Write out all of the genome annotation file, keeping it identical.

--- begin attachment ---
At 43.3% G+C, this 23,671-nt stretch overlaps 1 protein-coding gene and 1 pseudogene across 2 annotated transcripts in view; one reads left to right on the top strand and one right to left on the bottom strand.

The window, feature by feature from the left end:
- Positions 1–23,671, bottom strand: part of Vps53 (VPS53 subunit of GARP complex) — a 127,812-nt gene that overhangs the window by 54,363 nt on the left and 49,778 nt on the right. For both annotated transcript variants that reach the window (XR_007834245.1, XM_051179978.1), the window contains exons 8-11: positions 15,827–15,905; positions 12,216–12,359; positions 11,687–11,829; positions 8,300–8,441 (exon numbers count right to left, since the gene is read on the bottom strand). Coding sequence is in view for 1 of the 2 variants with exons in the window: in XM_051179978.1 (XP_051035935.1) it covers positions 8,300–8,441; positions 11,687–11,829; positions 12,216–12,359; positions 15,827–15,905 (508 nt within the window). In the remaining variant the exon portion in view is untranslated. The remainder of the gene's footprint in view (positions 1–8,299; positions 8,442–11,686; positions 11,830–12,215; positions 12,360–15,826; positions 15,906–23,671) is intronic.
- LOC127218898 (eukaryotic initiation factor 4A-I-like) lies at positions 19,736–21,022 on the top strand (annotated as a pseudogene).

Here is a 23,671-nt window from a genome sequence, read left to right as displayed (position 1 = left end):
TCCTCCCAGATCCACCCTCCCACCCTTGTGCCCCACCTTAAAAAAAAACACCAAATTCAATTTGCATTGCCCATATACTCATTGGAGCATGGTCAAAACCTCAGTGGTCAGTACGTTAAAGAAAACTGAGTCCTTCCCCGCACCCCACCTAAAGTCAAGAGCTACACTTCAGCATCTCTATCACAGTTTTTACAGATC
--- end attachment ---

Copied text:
At 43.3% G+C, this 23,671-nt stretch overlaps 1 protein-coding gene and 1 pseudogene across 2 annotated transcripts in view; one reads left to right on the top strand and one right to left on the bottom strand.

The window, feature by feature from the left end:
- Positions 1–23,671, bottom strand: part of Vps53 (VPS53 subunit of GARP complex) — a 127,812-nt gene that overhangs the window by 54,363 nt on the left and 49,778 nt on the right. For both annotated transcript variants that reach the window (XR_007834245.1, XM_051179978.1), the window contains exons 8-11: positions 15,827–15,905; positions 12,216–12,359; positions 11,687–11,829; positions 8,300–8,441 (exon numbers count right to left, since the gene is read on the bottom strand). Coding sequence is in view for 1 of the 2 variants with exons in the window: in XM_051179978.1 (XP_051035935.1) it covers positions 8,300–8,441; positions 11,687–11,829; positions 12,216–12,359; positions 15,827–15,905 (508 nt within the window). In the remaining variant the exon portion in view is untranslated. The remainder of the gene's footprint in view (positions 1–8,299; positions 8,442–11,686; positions 11,830–12,215; positions 12,360–15,826; positions 15,906–23,671) is intronic.
- LOC127218898 (eukaryotic initiation factor 4A-I-like) lies at positions 19,736–21,022 on the top strand (annotated as a pseudogene).

Here is a 23,671-nt window from a genome sequence, read left to right as displayed (position 1 = left end):
TCCTCCCAGATCCACCCTCCCACCCTTGTGCCCCACCTTAAAAAAAAACACCAAATTCAATTTGCATTGCCCATATACTCATTGGAGCATGGTCAAAACCTCAGTGGTCAGTACGTTAAAGAAAACTGAGTCCTTCCCCGCACCCCACCTAAAGTCAAGAGCTACACTTCAGCATCTCTATCACAGTTTTTACAGATC